An urgent call to teach our children this: Making and appreciating art that reflects our collective joys and sorrows is part of what it means to be human. Art helps human movements and causes take flight.
I'm hardly the first person to say this, but we expect way too much from our schools, which are only as good as the steadfast people who show up to work in them. Schools can't re-order the mess we've made of our democracy or work individual miracles on every undernourished child.
Why do adults appoint themselves arbitrators, limiting and defining the voice and credibility of teens and young adults?
We live in a country that turns its back on our very future: our public schools, the precious children who attend them, and the teachers who sacrifice their energy, spirit and personal resources to keep these children safe and growing.
Using a range of materials, and, more important, creating hands-on experiences and interactions with big ideas within a discipline, helps students construct and apply knowledge.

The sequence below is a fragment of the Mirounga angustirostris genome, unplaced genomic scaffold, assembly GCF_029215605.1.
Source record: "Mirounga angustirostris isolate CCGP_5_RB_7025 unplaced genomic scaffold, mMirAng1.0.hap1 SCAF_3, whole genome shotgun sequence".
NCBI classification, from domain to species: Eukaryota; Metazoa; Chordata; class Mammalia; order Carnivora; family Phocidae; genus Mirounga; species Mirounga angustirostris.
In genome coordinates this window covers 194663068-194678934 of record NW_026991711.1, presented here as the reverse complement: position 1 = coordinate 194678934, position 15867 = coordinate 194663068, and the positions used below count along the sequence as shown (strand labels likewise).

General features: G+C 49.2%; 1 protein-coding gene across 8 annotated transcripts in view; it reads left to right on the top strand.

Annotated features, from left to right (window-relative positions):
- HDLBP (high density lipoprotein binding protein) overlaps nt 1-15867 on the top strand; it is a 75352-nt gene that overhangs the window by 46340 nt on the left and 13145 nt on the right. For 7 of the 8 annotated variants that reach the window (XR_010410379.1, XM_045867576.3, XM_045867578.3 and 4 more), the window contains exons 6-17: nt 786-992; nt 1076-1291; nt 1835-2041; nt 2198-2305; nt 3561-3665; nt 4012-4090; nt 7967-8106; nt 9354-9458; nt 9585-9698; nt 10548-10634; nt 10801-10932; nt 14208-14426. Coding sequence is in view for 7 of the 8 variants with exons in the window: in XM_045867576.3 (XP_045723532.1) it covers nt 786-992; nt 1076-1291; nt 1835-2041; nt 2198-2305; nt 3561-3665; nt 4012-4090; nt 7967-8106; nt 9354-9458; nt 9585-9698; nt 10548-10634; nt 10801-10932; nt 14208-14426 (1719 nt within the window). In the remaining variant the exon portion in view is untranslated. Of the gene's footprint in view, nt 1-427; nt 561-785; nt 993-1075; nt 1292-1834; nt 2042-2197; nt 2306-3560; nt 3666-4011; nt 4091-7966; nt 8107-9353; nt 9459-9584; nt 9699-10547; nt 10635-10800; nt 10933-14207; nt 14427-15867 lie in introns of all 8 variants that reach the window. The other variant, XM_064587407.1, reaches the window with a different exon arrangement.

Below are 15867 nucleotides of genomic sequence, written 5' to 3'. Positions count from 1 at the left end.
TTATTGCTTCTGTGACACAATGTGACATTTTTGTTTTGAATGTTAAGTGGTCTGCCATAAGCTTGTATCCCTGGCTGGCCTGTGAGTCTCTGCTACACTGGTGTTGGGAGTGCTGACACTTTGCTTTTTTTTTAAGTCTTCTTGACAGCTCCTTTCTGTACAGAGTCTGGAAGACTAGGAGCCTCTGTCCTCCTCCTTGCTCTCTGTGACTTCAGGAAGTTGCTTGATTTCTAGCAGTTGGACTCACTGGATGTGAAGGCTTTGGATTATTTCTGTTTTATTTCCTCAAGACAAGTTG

What's the purpose of an arts education? Is it soaking up specific knowledge and polishing technical skills? Or are there other, more subtle benefits to studying the arts?
In my teaching career, I have had more than the usual number of opportunities to have outsiders (including media, education organizations, researchers and, yes, legislators) visit my classroom. And I can testify that most visitors don't come to learn something new from an hour or two walking in the teacher's shoes. They come with an agenda.
What tangible benefits have there been, for all of us, in categorizing children and offering enrichment to those with high potential?
Angst is not what teachers, parents and school leaders are looking for in their op-ed/blog reading. Inspiration, perhaps—or confirmation that their observations and ideas are shared. Thoughts about coping, adapting, revising—it's what teachers do, and have always done. But this has been an extraordinary year. The entire realm of education policy is up for grabs (and grabs is the correct word).
Why are there no mushrooms, mold or mice where wealthy white children go to school? Freedom demands a collective effort to engage the young people of Detroit in building a new world, for themselves and us, in which we do not permit human beings to be poisoned in the first place.